Whether you’re trying to reach a larger audience or strengthen the impact of your message, a live stream or webcast is the best way to get it done.
Not only more people will be exposed to the contents of the lesson, but they will also have the opportunity to pause and rewatch segments at will. This improves retention as viewers can go back and review important information before moving on to the next topic.
The main benefits are clear: Live streaming a lecture boosts attendance and increases accessibility. Students can watch it at their own convenience, during or after the event.
Lecturers, teachers, and universities alike can benefit from the simplicity of webcasting in 2023. Gone are the days in which you had to hire a streaming studio or professional videographers to get the job done.
Can you live stream a lecture, talk, or panel by yourself?
Without fear of being wrong, I can confidently say that you can do this even if you don’t have any video knowledge or streaming experience.
Since you’re either hosting a discussion panel, lecture, or talk, I will focus on the most important aspects of your event.
To get started, I want to give you a few recommendations:
- Display speaker details next to the video feed for easy access. If multiple speakers form a discussion panel, you can attach a file with their headshots, information, and topic titles
- Have the agenda ready so you can display it next to the webcast. It can be a simple PDF or a link to the event’s website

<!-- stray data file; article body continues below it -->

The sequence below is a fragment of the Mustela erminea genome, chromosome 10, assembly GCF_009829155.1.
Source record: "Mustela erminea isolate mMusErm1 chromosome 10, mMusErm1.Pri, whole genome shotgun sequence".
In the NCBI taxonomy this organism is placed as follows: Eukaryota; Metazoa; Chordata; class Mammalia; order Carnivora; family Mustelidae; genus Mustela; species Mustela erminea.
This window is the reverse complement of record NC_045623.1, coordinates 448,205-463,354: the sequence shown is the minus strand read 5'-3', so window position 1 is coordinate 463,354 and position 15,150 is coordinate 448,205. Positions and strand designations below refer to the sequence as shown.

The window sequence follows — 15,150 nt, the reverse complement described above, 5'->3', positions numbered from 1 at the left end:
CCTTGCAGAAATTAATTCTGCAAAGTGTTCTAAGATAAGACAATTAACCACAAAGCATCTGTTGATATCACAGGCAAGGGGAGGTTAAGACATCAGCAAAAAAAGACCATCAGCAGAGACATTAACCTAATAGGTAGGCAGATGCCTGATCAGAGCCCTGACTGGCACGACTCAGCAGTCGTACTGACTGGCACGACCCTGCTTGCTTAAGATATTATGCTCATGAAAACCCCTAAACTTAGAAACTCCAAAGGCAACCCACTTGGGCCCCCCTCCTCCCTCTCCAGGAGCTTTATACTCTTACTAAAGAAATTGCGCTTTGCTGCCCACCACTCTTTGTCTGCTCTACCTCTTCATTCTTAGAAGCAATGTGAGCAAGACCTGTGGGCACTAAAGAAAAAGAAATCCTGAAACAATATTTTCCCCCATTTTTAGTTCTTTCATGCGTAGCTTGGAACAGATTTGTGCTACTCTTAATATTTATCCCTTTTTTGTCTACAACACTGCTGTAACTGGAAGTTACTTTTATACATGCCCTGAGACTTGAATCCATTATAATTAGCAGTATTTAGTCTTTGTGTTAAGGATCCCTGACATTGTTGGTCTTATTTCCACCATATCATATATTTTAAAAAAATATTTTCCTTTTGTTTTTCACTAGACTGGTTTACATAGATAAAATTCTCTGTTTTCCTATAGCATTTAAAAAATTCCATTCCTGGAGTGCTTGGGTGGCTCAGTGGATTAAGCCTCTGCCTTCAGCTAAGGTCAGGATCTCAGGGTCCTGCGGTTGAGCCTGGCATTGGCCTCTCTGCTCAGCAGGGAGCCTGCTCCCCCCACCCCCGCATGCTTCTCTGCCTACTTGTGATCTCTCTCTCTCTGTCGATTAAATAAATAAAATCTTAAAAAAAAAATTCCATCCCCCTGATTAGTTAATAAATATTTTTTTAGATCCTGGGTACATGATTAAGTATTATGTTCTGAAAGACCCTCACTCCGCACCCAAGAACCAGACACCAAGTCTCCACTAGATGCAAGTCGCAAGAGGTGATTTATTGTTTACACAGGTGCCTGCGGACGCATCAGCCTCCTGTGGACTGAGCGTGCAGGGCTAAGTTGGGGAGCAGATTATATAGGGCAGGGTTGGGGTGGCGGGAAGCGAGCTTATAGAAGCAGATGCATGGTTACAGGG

- Including relevant attachments for the alumni can make your content easier to understand, especially for anyone joining late to the virtual event
- You can embed the live stream on the organizers’ website, such as the faculty or organization, but it isn’t required. I will help you get this done at the end of this post.
What do you need to webcast a lecture or discussion panel?
The requirements are simple and the tools are very affordable.
1- The first thing you need will be a smartphone or tablet. You can use any iPhone, iPad, or Android device, as we will be using an app that works great on either platform.
Viewers won’t need the app to watch, and they don’t need to download anything at all. They will be able to access it with a single click on any device.
2- Then, you will need an inexpensive tripod to avoid an unstable image. This will be very appreciated by viewers at home. It will also free your hands as you can leave it alone during the event and focus on other important things.
3- The last element of the kit is a wireless microphone, which is optional but recommended. Not all events require one, but this depends on your ability to place the live streaming phone as close as possible to the lecturer.
A wireless microphone costs around 75 US dollars and it greatly improves the quality of the live stream. The best part about this piece of equipment is that you can run a test and then see if you actually need it.
Here’s a wireless microphone with a Lightning Connector (iPhones) and one with a USB-C plug (Android and iPad).
How to webcast a lecture or panel discussion, step by step
I will guide you through the steps you need to take in order to guarantee a successful live stream. It will only take about 5 minutes of your time.
1. To get started, you have to choose and install a live streaming app.